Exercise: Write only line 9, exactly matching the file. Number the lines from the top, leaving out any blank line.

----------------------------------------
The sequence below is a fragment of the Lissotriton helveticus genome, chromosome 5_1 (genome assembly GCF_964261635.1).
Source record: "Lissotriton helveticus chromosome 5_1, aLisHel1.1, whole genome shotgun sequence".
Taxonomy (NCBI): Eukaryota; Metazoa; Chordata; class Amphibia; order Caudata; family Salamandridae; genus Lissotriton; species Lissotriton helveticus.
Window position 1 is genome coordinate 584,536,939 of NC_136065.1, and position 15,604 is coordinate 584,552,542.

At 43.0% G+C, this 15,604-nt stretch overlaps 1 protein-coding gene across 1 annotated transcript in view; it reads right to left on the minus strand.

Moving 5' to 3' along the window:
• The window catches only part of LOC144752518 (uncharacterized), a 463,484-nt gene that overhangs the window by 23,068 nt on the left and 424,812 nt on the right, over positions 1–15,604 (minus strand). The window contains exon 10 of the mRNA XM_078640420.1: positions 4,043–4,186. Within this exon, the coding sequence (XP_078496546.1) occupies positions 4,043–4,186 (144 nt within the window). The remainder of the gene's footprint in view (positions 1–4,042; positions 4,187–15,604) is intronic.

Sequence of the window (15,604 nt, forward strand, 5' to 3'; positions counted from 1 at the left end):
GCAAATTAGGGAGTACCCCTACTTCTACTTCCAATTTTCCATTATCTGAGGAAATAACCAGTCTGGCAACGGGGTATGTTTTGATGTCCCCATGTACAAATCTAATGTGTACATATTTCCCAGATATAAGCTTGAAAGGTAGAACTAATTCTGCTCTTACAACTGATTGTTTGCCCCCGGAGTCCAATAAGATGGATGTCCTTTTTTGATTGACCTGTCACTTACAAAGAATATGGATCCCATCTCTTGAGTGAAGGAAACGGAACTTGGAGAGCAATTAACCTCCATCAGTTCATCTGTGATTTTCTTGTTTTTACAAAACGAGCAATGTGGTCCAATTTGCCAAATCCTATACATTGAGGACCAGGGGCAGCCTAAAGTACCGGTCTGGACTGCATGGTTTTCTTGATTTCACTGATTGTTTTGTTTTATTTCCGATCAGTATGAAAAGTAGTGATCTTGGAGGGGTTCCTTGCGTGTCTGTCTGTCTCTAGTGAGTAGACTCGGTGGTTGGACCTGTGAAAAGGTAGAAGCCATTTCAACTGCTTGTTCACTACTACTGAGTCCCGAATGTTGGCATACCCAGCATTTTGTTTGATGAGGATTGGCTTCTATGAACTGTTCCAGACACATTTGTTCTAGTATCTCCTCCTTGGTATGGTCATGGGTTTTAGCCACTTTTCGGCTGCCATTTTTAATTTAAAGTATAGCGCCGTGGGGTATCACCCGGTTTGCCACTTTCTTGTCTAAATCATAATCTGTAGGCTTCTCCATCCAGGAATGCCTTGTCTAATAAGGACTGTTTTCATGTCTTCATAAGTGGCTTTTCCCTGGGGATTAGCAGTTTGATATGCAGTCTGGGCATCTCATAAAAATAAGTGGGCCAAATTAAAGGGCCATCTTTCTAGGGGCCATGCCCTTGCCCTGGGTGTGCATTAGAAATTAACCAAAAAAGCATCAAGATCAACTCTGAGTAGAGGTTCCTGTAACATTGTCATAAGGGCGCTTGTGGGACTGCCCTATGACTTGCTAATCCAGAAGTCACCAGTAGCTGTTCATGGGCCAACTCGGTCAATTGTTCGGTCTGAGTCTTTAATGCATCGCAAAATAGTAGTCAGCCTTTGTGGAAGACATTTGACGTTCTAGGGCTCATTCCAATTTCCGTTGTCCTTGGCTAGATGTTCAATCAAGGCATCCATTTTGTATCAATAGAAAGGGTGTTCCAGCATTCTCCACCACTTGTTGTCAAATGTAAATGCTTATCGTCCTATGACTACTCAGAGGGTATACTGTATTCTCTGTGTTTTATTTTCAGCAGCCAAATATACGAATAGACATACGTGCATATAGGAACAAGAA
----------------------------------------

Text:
GCAAATTAGGGAGTACCCCTACTTCTACTTCCAATTTTCCATTATCTGAGGAAATAACCAGTCTGGCAACGGGGTATGTTTTGATGTCCCCATGTACAAATCTAATGTGTACATATTTCCCAGATATAAGCTTGAAAGGTAGAACTAATTCTGCTCTTACAACTGATTGTTTGCCCCCGGAGTCCAATAAGATGGATGTCCTTTTTTGATTGACCTGTCACTTACAAAGAATATGGATCCCATCTCTTGAGTGAAGGAAACGGAACTTGGAGAGCAATTAACCTCCATCAGTTCATCTGTGATTTTCTTGTTTTTACAAAACGAGCAATGTGGTCCAATTTGCCAAATCCTATACATTGAGGACCAGGGGCAGCCTAAAGTACCGGTCTGGACTGCATGGTTTTCTTGATTTCACTGATTGTTTTGTTTTATTTCCGATCAGTATGAAAAGTAGTGATCTTGGAGGGGTTCCTTGCGTGTCTGTCTGTCTCTAGTGAGTAGACTCGGTGGTTGGACCTGTGAAAAGGTAGAAGCCATTTCAACTGCTTGTTCACTACTACTGAGTCCCGAATGTTGGCATACCCAGCATTTTGTTTGATGAGGATTGGCTTCTATGAACTGTTCCAGACACATTTGTTCTAGTATCTCCTCCTTGGTATGGTCATGGGTTTTAGCCACTTTTCGGCTGCCATTTTTAATTTAAAGTATAGCGCCGTGGGGTATCACCCGGTTTGCCACTTTCTTGTCTAAATCATAATCTGTAGGCTTCTCCATCCAGGAATGCCTTGTCTAATAAGGACTGTTTTCATGTCTTCATAAGTGGCTTTTCCCTGGGGATTAGCAGTTTGATATGCAGTCTGGGCATCTCATAAAAATAAGTGGGCCAAATTAAAGGGCCATCTTTCTAGGGGCCATGCCCTTGCCCTGGGTGTGCATTAGAAATTAACCAAAAAAGCATCAAGATCAACTCTGAGTAGAGGTTCCTGTAACATTGTCATAAGGGCGCTTGTGGGACTGCCCTATGACTTGCTAATCCAGAAGTCACCAGTAGCTGTTCATGGGCCAACTCGGTCAATTGTTCGGTCTGAGTCTTTAATGCATCGCAAAATAGTAGTCAGCCTTTGTGGAAGACATTTGACGTTCTAGGGCTCATTCCAATTTCCGTTGTCCTTGGCTAGATGTTCAATCAAGGCATCCATTTTGTATCAATAGAAAGGGTGTTCCAGCATTCTCCACCACTTGTTGTCAAATGTAAATGCTTATCGTCCTATGACTACTCAGAGGGTATACTGTATTCTCTGTGTTTTATTTTCAGCAGCCAAATATACGAATAGACATACGTGCATATAGGAACAAGAA